The way to do that is to make it hard on the attackers to perform security breaches by building the IT network practically impenetrable – through employing both the necessary technological advances and human effort, by raising awareness on the dangers of unsafe internet behavior and by recognizing and disrupting active attempts of cyber attacks.
But who should take on this responsibility within a company? That’s the big question.
The financial sector often relegates cyber security to the IT department, with the CFO punting the ball to technical divisions and managers, then washing their hands of further responsibility. However, while traditionally tucked away under the IT umbrella as a SECURITY concern, many if not most of the consequences of cyber attacks have severe and long-lasting FINANCIAL implications. A 2017 study by Centrify and the Ponemon Institute pegged the average cost of a data breach at $4 million, the average stock price drop at 5%, and the average revenue decline at $3.4 million. Not to mention the embarrassment of suffering a cyber attack – the company looking weak and ill-prepared, the erosion of consumer trust and confidence, and a tarnished reputation and brand – much less lawsuits. Target paid $18.5 million after a cyber-attack put the data of sixty million of its customers in peril, and Anthem was slapped with a $115 million penalty.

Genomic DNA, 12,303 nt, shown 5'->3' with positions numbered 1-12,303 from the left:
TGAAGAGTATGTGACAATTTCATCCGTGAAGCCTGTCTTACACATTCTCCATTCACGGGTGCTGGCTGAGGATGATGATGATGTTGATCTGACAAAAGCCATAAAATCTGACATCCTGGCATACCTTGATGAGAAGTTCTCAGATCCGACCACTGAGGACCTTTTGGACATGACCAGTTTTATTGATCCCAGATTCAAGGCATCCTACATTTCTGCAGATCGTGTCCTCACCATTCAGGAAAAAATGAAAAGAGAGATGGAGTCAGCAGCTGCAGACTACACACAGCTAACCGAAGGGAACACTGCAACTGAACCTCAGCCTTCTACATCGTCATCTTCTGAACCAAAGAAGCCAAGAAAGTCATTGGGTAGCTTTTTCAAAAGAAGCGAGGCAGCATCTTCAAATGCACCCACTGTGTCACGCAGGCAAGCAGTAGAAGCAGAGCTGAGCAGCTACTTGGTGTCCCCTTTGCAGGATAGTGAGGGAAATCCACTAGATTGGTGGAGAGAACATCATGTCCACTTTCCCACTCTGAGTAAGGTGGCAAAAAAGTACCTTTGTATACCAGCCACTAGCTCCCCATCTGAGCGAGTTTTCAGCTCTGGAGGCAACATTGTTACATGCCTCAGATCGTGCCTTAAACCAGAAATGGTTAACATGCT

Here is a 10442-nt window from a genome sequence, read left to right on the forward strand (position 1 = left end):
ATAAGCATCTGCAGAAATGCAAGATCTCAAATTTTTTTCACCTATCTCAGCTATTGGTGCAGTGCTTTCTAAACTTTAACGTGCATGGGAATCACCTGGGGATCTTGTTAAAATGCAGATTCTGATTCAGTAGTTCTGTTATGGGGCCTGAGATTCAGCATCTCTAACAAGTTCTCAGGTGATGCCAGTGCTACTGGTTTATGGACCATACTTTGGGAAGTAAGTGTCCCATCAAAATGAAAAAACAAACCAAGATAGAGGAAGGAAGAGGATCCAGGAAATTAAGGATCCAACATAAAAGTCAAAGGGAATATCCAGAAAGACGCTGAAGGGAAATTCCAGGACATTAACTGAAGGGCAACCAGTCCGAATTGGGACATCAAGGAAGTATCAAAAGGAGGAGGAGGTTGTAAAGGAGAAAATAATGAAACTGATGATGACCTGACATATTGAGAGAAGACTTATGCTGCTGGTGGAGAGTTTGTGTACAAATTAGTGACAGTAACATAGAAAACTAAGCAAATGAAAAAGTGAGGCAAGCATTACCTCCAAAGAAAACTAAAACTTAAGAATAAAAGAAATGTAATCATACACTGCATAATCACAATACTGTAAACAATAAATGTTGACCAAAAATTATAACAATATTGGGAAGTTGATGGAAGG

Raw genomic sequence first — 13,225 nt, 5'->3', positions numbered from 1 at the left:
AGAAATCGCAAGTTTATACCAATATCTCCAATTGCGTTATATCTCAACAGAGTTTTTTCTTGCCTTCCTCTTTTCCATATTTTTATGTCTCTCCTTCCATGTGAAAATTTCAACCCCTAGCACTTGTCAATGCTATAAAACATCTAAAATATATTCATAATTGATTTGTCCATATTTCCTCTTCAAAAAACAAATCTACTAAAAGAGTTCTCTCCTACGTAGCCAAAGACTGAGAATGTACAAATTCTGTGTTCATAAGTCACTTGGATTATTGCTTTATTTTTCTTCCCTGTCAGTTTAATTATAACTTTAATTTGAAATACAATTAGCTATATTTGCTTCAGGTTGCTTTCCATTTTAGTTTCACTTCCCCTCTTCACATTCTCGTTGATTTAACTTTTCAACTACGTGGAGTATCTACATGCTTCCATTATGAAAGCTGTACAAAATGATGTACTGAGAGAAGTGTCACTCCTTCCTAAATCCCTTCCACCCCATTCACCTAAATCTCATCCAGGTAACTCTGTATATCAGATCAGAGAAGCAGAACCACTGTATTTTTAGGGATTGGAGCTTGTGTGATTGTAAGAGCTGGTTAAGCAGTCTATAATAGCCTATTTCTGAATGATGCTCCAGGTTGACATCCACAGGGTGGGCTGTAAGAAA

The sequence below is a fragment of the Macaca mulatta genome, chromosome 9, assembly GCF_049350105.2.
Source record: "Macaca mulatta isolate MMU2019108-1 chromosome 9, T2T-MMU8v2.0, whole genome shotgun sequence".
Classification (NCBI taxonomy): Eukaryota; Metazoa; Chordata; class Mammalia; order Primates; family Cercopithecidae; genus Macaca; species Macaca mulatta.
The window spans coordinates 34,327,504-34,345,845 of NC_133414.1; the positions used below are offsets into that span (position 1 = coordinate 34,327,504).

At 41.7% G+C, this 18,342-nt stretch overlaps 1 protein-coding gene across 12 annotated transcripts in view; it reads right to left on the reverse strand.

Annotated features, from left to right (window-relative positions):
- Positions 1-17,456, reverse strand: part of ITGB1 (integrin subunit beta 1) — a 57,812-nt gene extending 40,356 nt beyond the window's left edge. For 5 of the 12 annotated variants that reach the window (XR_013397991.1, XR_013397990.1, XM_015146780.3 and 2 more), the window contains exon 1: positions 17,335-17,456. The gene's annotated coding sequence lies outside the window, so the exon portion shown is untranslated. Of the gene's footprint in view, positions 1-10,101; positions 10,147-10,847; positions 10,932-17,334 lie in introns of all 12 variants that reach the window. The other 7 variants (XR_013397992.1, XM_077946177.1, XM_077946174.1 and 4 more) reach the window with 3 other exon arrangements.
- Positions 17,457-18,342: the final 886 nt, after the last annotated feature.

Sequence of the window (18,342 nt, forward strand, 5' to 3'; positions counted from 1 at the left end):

So the problem lies in the communication gap among leadership roles.
“Cyber resiliency starts with the board because they understand risk and can help their organizations set the appropriate strategy to effectively mitigate that risk. However, while CISOs are security specialists, most of them still struggle with adequately translating security threats into operational and financial impact to their organizations – which is what boards want to understand,” says Anthony Dagostino, global head of cyber risk with Willis Towers Watson.
“To close this communication gap, CISOs [or CTOs] need tools that can help them quantify and translate the vulnerabilities uncovered from their cyber security maturity assessments. These tools enable them to better communicate the risk to the board, seek adequate budget, and enable the board to provide meaningful guidance.”
Therefore, the logical conclusion is that much like cyber security isn’t just the government’s responsibility, but it also includes all types of organizations, it isn’t the responsibility of one department either – it needs to be built into how a business operates.
“From finance, to HR, to marketing, to operations – everyone needs to be a good cyber steward. It’s really all hands on deck to make sure the entire organization is adhering to the right protocols, practicing good cyber hygiene, and understanding how their specific job plays into the cyber landscape, “ states Tim Brown, VP of Security at SolarWinds MSP.
Cyber security starts with each individual user’s responsible behavior in cyber space. Understanding that each entity of the system is responsible for their actions because they influence all the other parts of the machine is just the first step toward making it a safe environment for both individuals and organizations.